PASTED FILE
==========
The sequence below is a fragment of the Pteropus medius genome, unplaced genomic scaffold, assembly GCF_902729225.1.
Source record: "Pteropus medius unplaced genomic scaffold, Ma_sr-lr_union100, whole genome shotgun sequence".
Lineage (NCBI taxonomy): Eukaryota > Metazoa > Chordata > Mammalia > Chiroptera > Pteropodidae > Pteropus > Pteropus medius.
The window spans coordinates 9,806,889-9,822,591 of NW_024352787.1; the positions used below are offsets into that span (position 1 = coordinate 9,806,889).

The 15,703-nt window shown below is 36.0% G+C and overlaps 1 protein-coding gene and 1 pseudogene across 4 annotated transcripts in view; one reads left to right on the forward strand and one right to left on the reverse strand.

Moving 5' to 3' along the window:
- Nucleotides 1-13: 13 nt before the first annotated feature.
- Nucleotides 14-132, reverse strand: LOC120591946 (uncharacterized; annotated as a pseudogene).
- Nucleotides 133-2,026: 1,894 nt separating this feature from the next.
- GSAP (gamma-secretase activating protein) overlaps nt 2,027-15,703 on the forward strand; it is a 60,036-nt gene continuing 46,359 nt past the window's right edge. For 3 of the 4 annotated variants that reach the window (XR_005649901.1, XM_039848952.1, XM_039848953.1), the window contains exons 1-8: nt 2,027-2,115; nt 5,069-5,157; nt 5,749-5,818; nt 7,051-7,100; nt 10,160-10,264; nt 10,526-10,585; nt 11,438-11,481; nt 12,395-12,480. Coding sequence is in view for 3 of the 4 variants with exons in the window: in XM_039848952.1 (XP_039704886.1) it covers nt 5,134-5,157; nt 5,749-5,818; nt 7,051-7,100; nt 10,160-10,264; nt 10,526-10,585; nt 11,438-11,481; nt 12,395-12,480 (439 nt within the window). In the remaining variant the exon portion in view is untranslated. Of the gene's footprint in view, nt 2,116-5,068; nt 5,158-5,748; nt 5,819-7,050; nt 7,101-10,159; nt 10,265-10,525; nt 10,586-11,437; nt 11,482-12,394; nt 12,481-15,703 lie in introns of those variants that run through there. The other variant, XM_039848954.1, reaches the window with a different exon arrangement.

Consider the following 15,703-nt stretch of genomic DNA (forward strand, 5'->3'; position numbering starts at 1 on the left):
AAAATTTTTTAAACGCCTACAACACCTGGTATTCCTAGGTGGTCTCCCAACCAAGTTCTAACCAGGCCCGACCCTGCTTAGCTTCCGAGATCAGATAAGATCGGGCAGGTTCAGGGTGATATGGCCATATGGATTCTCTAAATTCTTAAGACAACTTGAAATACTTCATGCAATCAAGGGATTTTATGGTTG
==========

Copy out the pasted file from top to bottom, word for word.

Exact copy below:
The sequence below is a fragment of the Pteropus medius genome, unplaced genomic scaffold, assembly GCF_902729225.1.
Source record: "Pteropus medius unplaced genomic scaffold, Ma_sr-lr_union100, whole genome shotgun sequence".
Lineage (NCBI taxonomy): Eukaryota > Metazoa > Chordata > Mammalia > Chiroptera > Pteropodidae > Pteropus > Pteropus medius.
The window spans coordinates 9,806,889-9,822,591 of NW_024352787.1; the positions used below are offsets into that span (position 1 = coordinate 9,806,889).

The 15,703-nt window shown below is 36.0% G+C and overlaps 1 protein-coding gene and 1 pseudogene across 4 annotated transcripts in view; one reads left to right on the forward strand and one right to left on the reverse strand.

Moving 5' to 3' along the window:
- Nucleotides 1-13: 13 nt before the first annotated feature.
- Nucleotides 14-132, reverse strand: LOC120591946 (uncharacterized; annotated as a pseudogene).
- Nucleotides 133-2,026: 1,894 nt separating this feature from the next.
- GSAP (gamma-secretase activating protein) overlaps nt 2,027-15,703 on the forward strand; it is a 60,036-nt gene continuing 46,359 nt past the window's right edge. For 3 of the 4 annotated variants that reach the window (XR_005649901.1, XM_039848952.1, XM_039848953.1), the window contains exons 1-8: nt 2,027-2,115; nt 5,069-5,157; nt 5,749-5,818; nt 7,051-7,100; nt 10,160-10,264; nt 10,526-10,585; nt 11,438-11,481; nt 12,395-12,480. Coding sequence is in view for 3 of the 4 variants with exons in the window: in XM_039848952.1 (XP_039704886.1) it covers nt 5,134-5,157; nt 5,749-5,818; nt 7,051-7,100; nt 10,160-10,264; nt 10,526-10,585; nt 11,438-11,481; nt 12,395-12,480 (439 nt within the window). In the remaining variant the exon portion in view is untranslated. Of the gene's footprint in view, nt 2,116-5,068; nt 5,158-5,748; nt 5,819-7,050; nt 7,101-10,159; nt 10,265-10,525; nt 10,586-11,437; nt 11,482-12,394; nt 12,481-15,703 lie in introns of those variants that run through there. The other variant, XM_039848954.1, reaches the window with a different exon arrangement.

Consider the following 15,703-nt stretch of genomic DNA (forward strand, 5'->3'; position numbering starts at 1 on the left):
AAAATTTTTTAAACGCCTACAACACCTGGTATTCCTAGGTGGTCTCCCAACCAAGTTCTAACCAGGCCCGACCCTGCTTAGCTTCCGAGATCAGATAAGATCGGGCAGGTTCAGGGTGATATGGCCATATGGATTCTCTAAATTCTTAAGACAACTTGAAATACTTCATGCAATCAAGGGATTTTATGGTTG